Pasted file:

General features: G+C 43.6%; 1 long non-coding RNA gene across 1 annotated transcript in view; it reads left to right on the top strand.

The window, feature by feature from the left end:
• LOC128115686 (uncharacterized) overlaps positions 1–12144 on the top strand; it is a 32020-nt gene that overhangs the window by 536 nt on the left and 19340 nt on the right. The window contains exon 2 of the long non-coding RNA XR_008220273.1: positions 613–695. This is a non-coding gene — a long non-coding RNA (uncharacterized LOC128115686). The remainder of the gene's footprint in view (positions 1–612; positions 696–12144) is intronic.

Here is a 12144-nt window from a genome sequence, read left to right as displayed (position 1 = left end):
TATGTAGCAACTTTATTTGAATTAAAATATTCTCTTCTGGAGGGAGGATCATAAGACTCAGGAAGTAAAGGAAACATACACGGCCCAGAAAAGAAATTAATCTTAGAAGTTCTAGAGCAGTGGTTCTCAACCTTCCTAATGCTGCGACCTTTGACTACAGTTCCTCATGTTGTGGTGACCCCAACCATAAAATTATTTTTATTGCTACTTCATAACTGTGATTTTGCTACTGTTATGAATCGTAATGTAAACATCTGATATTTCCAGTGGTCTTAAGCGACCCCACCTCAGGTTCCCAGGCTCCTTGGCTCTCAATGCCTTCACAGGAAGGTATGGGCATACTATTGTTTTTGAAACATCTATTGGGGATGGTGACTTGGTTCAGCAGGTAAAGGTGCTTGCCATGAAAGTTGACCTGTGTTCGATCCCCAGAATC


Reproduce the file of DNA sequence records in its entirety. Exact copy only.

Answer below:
General features: G+C 43.6%; 1 long non-coding RNA gene across 1 annotated transcript in view; it reads left to right on the top strand.

The window, feature by feature from the left end:
• LOC128115686 (uncharacterized) overlaps positions 1–12144 on the top strand; it is a 32020-nt gene that overhangs the window by 536 nt on the left and 19340 nt on the right. The window contains exon 2 of the long non-coding RNA XR_008220273.1: positions 613–695. This is a non-coding gene — a long non-coding RNA (uncharacterized LOC128115686). The remainder of the gene's footprint in view (positions 1–612; positions 696–12144) is intronic.

Here is a 12144-nt window from a genome sequence, read left to right as displayed (position 1 = left end):
TATGTAGCAACTTTATTTGAATTAAAATATTCTCTTCTGGAGGGAGGATCATAAGACTCAGGAAGTAAAGGAAACATACACGGCCCAGAAAAGAAATTAATCTTAGAAGTTCTAGAGCAGTGGTTCTCAACCTTCCTAATGCTGCGACCTTTGACTACAGTTCCTCATGTTGTGGTGACCCCAACCATAAAATTATTTTTATTGCTACTTCATAACTGTGATTTTGCTACTGTTATGAATCGTAATGTAAACATCTGATATTTCCAGTGGTCTTAAGCGACCCCACCTCAGGTTCCCAGGCTCCTTGGCTCTCAATGCCTTCACAGGAAGGTATGGGCATACTATTGTTTTTGAAACATCTATTGGGGATGGTGACTTGGTTCAGCAGGTAAAGGTGCTTGCCATGAAAGTTGACCTGTGTTCGATCCCCAGAATC